Psychotic Supper benefits from a more stripped-down production than The Great Radio Controversy, using fewer overdubs and thereby enhancing Tesla's bluesy, acoustic-tinged rock & roll. Going over the top was never what Tesla did best, and Psychotic Supper shows enough variation and occasional understatement to retain the listener's interest. Many of the band's best songs are here, including "What You Give," "Call It What You Want," "Song and Emotion," and "Edison's Medicine"; the latter is perhaps the most typical of the pop-metal anthem sound, but its subject matter -- the attention paid to Thomas Edison over lesser-known genius Nikola Tesla, to whom the band is obviously devoted -- certainly qualifies it as distinctive. The guitar workout on "Don't De-Rock Me" is another highlight.
Performance CreditsTesla Primary Artist
Frank Hannon Acoustic Guitar,Electric Guitar,Keyboards,Background Vocals
Jeff Keith Vocals
Troy Luccketta Percussion,Drums
Tommy Skeoch Acoustic Guitar,Electric Guitar,Background Vocals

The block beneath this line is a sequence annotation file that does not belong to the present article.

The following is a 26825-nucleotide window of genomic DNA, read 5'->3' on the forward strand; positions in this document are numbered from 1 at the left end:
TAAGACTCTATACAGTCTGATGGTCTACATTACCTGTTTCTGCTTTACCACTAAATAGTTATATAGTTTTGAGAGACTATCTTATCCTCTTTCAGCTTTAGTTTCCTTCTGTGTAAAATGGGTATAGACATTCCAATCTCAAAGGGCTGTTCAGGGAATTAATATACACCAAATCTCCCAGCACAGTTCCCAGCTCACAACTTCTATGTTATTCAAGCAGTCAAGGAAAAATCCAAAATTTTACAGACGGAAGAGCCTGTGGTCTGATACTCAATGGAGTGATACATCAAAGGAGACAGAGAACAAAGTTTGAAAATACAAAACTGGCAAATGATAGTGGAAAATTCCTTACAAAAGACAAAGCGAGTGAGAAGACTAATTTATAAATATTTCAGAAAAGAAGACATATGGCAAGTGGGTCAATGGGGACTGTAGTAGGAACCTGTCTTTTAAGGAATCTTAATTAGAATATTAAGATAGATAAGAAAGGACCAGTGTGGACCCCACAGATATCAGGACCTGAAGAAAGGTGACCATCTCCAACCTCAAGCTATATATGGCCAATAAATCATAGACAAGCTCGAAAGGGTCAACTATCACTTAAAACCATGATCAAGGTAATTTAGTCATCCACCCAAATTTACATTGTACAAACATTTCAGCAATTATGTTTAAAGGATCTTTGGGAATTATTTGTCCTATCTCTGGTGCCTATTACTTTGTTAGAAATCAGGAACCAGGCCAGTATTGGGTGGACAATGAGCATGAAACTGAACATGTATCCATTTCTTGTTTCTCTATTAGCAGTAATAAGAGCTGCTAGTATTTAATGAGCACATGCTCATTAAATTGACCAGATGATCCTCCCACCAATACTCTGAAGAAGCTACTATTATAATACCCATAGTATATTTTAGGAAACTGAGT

Brian Wheat Bass,Background Vocals
Technical CreditsTesla Arranger,Producer
Michael Barbiero Arranger,Composer,Producer,Engineer
George Cowan Engineer
Victor Deyglio Engineer
Nick Egan Art Direction
Frank Hannon Composer
Jeff Keith Composer
Tommy Skeoch Composer
Steve Thompson Arranger,Producer
Brian Wheat Composer
Michael Semanick Engineer
Dan McGlendon Engineer
Most Helpful Customer Reviews
Psychotic Supper based on 0 ratings. 3 reviews.
tesla, an 80's hair band, with all the components of a great band, rocks and kicks butt on this one, with a song in memory of steve clark
No one does this sort of rock better than Tesla, they should get much more credit for it. Quality crafted songs, not as immediate as their other but must be their best album to date. Lots of high points, if you like good rock you won't be disappointed with this.